Mon, Sep 19, 2016 - Page 3 News List

Taiwan needs to be global-minded: US academic

SCRAMBLING:The government needs to implement reform in an orderly manner instead trying to fix problems every time protesters take to the streets, Shirley Lin said

By Nadia Tsao and William Hetherington  /  Staff reporter in WASHINGTON, with staff writer

A US academic said that Taiwan needs to be more global-minded and not perceive economic problems solely as cross-strait issues.

Shirley Lin (林夏如), a professor of political science at the University of Virginia, said Taiwan’s tourism industry must not focus on numbers and should understand the global situation in which everyone is clamoring for Chinese tourists.

She added that Beijing always has the option of controlling the number of Taiwan-bound Chinese travelers and that it might not even need to do so if the economy in China slows down.

Taiwan must have a risk management system in place and develop its own tourism strategy, Lin said.

Lin made the comments on Monday last week in response to questions from reporters and the audience at a presentation held at the Brookings Institution for the release of her new book, Taiwan’s China Dilemma: Contested Identities and Multiple Interests in Taiwan’s Cross-Strait Economic Policy.

China could employ economic penalties against Taiwan, which would be much more harmful to Taiwan’s economy than its own, Lin said.

She said her position is that Taiwan must adopt a more global mindset, but at the same time should be prepared to face global challenges that would arise in doing so.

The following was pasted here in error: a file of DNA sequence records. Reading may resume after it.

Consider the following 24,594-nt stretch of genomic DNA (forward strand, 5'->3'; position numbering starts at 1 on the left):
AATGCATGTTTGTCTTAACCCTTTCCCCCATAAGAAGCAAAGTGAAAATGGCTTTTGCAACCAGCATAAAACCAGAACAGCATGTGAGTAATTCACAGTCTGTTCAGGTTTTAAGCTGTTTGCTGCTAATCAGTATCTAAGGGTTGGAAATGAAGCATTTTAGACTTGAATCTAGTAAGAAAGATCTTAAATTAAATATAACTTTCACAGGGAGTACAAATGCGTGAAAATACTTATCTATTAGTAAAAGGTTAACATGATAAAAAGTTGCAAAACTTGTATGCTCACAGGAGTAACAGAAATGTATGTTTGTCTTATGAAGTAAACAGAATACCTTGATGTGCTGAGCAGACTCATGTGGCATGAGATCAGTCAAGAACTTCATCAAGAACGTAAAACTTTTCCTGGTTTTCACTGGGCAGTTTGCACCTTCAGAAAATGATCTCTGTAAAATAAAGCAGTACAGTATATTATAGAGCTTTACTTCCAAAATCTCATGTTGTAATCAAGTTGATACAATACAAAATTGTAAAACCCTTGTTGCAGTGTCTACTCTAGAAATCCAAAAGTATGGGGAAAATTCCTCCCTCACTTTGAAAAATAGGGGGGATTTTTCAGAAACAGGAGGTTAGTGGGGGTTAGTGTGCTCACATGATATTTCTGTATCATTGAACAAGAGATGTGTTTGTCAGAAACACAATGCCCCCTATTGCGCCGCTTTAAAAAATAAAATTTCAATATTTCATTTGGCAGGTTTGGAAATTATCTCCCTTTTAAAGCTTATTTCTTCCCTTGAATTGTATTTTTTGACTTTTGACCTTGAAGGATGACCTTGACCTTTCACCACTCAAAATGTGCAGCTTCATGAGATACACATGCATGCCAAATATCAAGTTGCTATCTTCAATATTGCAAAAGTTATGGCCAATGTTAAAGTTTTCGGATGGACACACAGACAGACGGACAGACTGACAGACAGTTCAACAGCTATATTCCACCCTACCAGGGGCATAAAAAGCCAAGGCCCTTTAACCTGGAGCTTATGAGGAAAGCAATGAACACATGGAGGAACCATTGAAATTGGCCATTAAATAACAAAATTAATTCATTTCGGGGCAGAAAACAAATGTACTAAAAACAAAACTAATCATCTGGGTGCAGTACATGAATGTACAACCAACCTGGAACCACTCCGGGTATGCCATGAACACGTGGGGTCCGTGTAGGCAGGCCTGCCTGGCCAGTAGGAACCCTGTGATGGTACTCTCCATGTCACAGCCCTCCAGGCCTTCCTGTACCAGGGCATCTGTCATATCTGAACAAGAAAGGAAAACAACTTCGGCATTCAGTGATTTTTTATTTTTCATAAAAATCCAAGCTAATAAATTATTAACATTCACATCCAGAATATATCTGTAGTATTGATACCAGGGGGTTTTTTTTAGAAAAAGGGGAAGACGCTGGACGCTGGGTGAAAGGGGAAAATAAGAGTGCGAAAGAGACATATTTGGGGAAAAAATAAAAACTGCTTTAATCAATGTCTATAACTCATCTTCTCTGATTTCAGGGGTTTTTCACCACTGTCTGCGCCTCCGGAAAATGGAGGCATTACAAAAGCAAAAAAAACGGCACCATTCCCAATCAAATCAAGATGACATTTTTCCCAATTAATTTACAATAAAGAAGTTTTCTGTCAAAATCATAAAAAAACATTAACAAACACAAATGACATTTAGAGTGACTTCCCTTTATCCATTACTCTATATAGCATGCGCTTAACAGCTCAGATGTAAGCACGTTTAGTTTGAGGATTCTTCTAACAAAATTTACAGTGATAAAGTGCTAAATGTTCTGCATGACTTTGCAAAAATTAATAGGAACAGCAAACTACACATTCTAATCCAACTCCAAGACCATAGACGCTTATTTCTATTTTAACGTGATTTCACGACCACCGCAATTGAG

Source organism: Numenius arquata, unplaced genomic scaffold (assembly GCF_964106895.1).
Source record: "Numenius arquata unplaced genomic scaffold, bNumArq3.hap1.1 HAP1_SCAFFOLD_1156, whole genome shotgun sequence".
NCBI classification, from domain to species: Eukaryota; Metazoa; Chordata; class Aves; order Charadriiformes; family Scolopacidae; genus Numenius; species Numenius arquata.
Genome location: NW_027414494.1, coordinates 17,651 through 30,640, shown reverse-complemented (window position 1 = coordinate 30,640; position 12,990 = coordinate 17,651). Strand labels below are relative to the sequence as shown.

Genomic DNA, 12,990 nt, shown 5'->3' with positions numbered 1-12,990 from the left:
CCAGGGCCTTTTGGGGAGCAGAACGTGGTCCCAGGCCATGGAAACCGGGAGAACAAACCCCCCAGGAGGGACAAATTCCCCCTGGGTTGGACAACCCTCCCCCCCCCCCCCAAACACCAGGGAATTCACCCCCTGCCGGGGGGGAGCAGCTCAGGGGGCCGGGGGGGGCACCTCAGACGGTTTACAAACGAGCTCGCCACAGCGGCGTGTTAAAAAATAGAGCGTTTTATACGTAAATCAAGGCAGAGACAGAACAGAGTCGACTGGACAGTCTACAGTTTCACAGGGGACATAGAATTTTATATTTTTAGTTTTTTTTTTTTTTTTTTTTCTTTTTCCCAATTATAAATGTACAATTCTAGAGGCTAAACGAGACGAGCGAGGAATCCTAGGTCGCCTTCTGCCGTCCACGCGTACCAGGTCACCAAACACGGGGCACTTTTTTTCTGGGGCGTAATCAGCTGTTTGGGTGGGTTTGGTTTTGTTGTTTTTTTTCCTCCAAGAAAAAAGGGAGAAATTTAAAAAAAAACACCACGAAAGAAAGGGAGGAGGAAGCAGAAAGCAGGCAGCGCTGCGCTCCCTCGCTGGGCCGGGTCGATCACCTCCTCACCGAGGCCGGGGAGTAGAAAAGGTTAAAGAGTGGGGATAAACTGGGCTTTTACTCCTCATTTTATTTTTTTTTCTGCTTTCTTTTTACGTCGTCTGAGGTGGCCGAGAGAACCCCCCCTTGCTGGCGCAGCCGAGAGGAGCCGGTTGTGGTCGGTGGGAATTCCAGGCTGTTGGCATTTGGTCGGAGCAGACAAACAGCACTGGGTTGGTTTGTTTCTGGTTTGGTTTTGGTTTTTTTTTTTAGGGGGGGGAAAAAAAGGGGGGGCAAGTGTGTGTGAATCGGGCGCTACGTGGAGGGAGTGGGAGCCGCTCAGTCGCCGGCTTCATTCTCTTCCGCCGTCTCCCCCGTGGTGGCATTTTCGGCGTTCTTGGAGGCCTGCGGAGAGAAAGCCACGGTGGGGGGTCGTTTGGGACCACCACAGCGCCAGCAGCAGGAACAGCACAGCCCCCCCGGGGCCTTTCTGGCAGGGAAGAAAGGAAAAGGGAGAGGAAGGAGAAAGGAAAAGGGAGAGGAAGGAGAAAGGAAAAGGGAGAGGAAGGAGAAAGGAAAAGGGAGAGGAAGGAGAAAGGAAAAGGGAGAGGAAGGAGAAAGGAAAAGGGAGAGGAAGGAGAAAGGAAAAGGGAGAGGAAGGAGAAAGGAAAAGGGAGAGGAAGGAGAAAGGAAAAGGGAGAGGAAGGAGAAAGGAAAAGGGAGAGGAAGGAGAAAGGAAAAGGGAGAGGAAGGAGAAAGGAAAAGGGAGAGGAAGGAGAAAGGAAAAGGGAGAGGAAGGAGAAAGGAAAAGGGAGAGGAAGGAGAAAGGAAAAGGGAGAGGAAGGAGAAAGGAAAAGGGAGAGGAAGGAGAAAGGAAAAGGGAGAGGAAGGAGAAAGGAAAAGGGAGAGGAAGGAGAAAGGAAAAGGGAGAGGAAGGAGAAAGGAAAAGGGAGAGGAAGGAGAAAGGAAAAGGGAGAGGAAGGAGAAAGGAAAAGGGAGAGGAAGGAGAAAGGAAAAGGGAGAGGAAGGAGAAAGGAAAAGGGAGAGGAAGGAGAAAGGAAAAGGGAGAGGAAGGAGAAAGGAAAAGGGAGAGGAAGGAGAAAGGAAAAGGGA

Taiwan should make a clear distinction between Chinese tourists and politics, as Chinese travelers are increasing in numbers in every nation, but in places like the US, Japan and Europe they are seen as only one source of tourism revenue, Lin said.

Even as tour group numbers decline, the number of individual Chinese travelers is rising, according to research conducted by a Hong Kong-based company.

The government’s “new southbound policy” — an effort to promote trade with ASEAN and India in a bid to reduce economic dependence on China — is good, but requires guidance for Taiwanese companies hoping to break into those markets, she said.

She added that the ASEAN and Indian markets are too small to give impetus to Taiwan’s industries.

Taiwan should instead focus on deepening economic ties with the US, Japan and Europe, she said, adding that problems like a low minimum wage, a growing wealth gap and unemployment are related to globalization and should not be attributed to the cross-strait relationship.

Taiwan must focus on reforming its laws and regulations, she added.

The Democratic Progressive Party (DPP) needs to handle reform issues through a sequential process and not just try to fix an issue every time protesters take to the streets, Lin said, adding that the DPP does not appear to have a long-term political plan.

Taiwan’s close trade relationship with China is not inherently problematic, given that most developed nations have close economic ties with specific nations, Lin said, adding that economic downturns like those that hit Taiwan in 2001 and 2008 are normal phenomena that the nation can deal with if it is well-prepared.

In her book, Lin wrote that while younger people tend to be more supportive of free economic policies, they are also strongly defensive about ideological distance from China.

That demonstrates strong similarities between Taiwan and Hong Kong, as young people are happy to seek economic opportunities in China, but want to maintain the freedom to make their own decisions, she said.

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